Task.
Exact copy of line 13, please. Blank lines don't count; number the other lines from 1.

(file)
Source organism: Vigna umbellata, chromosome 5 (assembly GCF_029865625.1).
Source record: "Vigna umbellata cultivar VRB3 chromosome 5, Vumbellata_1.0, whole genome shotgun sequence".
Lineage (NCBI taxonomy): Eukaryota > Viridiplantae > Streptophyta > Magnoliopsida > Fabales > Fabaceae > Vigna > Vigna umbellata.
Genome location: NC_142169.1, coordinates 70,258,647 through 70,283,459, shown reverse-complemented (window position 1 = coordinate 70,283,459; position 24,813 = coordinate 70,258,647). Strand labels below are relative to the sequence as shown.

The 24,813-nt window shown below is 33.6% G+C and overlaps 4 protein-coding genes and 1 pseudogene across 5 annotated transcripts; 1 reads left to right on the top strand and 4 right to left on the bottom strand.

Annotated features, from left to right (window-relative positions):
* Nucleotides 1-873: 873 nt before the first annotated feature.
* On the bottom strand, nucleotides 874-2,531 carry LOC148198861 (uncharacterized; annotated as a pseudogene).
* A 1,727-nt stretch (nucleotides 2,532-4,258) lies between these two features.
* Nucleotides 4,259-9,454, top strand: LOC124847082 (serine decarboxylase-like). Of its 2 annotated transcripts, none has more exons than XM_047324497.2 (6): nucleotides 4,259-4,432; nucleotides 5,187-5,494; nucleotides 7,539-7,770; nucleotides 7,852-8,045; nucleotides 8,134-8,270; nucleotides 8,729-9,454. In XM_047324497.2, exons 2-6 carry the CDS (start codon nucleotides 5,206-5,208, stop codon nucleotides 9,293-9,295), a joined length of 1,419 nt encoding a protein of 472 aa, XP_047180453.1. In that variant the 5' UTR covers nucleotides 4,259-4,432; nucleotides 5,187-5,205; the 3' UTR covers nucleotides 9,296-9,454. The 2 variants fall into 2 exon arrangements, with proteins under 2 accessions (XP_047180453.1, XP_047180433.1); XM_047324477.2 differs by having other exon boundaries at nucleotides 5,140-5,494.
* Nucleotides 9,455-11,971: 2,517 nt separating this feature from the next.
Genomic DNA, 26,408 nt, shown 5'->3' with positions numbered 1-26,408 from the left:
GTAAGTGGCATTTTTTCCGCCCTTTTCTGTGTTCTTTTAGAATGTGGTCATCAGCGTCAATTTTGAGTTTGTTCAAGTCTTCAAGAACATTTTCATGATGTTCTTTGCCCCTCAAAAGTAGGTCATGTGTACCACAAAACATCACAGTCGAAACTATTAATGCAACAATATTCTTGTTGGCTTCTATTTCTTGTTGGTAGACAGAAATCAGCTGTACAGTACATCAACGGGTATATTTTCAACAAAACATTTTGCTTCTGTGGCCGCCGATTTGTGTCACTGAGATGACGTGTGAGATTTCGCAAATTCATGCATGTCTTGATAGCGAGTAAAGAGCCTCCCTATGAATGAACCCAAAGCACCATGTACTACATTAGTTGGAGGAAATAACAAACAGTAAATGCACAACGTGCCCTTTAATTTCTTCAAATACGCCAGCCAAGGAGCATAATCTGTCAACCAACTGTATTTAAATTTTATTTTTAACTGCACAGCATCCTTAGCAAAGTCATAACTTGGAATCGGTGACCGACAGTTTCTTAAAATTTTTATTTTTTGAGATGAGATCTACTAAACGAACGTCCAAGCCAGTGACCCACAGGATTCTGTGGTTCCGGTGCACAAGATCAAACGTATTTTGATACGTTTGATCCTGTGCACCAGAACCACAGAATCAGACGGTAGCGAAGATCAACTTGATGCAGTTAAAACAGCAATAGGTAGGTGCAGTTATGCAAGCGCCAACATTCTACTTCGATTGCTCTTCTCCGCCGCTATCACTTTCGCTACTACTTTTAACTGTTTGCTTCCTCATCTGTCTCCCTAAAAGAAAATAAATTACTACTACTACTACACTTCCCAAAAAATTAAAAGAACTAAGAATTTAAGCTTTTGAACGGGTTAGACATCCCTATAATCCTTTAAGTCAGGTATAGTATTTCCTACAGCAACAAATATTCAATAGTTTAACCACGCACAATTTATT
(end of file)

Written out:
GTAAGTGGCATTTTTTCCGCCCTTTTCTGTGTTCTTTTAGAATGTGGTCATCAGCGTCAATTTTGAGTTTGTTCAAGTCTTCAAGAACATTTTCATGATGTTCTTTGCCCCTCAAAAGTAGGTCATGTGTACCACAAAACATCACAGTCGAAACTATTAATGCAACAATATTCTTGTTGGCTTCTATTTCTTGTTGGTAGACAGAAATCAGCTGTACAGTACATCAACGGGTATATTTTCAACAAAACATTTTGCTTCTGTGGCCGCCGATTTGTGTCACTGAGATGACGTGTGAGATTTCGCAAATTCATGCATGTCTTGATAGCGAGTAAAGAGCCTCCCTATGAATGAACCCAAAGCACCATGTACTACATTAGTTGGAGGAAATAACAAACAGTAAATGCACAACGTGCCCTTTAATTTCTTCAAATACGCCAGCCAAGGAGCATAATCTGTCAACCAACTGTATTTAAATTTTATTTTTAACTGCACAGCATCCTTAGCAAAGTCATAACTTGGAATCGGTGACCGACAGTTTCTTAAAATTTTTATTTTTTGAGATGAGATCTACTAAACGAACGTCCAAGCCAGTGACCCACAGGATTCTGTGGTTCCGGTGCACAAGATCAAACGTATTTTGATACGTTTGATCCTGTGCACCAGAACCACAGAATCAGACGGTAGCGAAGATCAACTTGATGCAGTTAAAACAGCAATAGGTAGGTGCAGTTATGCAAGCGCCAACATTCTACTTCGATTGCTCTTCTCCGCCGCTATCACTTTCGCTACTACTTTTAACTGTTTGCTTCCTCATCTGTCTCCCTAAAAGAAAATAAATTACTACTACTACTACACTTCCCAAAAAATTAAAAGAACTAAGAATTTAAGCTTTTGAACGGGTTAGACATCCCTATAATCCTTTAAGTCAGGTATAGTATTTCCTACAGCAACAAATATTCAATAGTTTAACCACGCACAATTTATT